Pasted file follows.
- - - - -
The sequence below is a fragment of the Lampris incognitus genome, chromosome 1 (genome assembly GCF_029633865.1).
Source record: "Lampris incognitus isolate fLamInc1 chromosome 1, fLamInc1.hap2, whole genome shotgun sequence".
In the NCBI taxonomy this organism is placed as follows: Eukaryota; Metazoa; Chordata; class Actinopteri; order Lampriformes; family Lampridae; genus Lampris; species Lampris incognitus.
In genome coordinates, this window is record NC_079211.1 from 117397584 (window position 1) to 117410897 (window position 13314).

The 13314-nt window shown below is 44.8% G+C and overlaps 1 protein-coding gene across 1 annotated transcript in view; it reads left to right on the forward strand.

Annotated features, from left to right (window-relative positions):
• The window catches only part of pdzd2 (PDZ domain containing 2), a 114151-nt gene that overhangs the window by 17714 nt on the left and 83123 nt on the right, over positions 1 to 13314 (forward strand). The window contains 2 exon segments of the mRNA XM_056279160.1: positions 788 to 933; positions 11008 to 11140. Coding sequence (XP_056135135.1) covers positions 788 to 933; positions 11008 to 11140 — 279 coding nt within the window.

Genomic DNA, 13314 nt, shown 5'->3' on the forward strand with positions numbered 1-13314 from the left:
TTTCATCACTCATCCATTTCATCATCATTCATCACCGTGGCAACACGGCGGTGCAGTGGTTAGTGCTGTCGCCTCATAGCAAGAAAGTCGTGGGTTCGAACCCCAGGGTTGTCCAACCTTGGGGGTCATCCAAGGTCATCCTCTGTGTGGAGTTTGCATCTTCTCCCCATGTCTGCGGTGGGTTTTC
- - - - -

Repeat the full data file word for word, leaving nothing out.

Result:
The sequence below is a fragment of the Lampris incognitus genome, chromosome 1 (genome assembly GCF_029633865.1).
Source record: "Lampris incognitus isolate fLamInc1 chromosome 1, fLamInc1.hap2, whole genome shotgun sequence".
In the NCBI taxonomy this organism is placed as follows: Eukaryota; Metazoa; Chordata; class Actinopteri; order Lampriformes; family Lampridae; genus Lampris; species Lampris incognitus.
In genome coordinates, this window is record NC_079211.1 from 117397584 (window position 1) to 117410897 (window position 13314).

The 13314-nt window shown below is 44.8% G+C and overlaps 1 protein-coding gene across 1 annotated transcript in view; it reads left to right on the forward strand.

Annotated features, from left to right (window-relative positions):
• The window catches only part of pdzd2 (PDZ domain containing 2), a 114151-nt gene that overhangs the window by 17714 nt on the left and 83123 nt on the right, over positions 1 to 13314 (forward strand). The window contains 2 exon segments of the mRNA XM_056279160.1: positions 788 to 933; positions 11008 to 11140. Coding sequence (XP_056135135.1) covers positions 788 to 933; positions 11008 to 11140 — 279 coding nt within the window.

Genomic DNA, 13314 nt, shown 5'->3' on the forward strand with positions numbered 1-13314 from the left:
TTTCATCACTCATCCATTTCATCATCATTCATCACCGTGGCAACACGGCGGTGCAGTGGTTAGTGCTGTCGCCTCATAGCAAGAAAGTCGTGGGTTCGAACCCCAGGGTTGTCCAACCTTGGGGGTCATCCAAGGTCATCCTCTGTGTGGAGTTTGCATCTTCTCCCCATGTCTGCGGTGGGTTTTC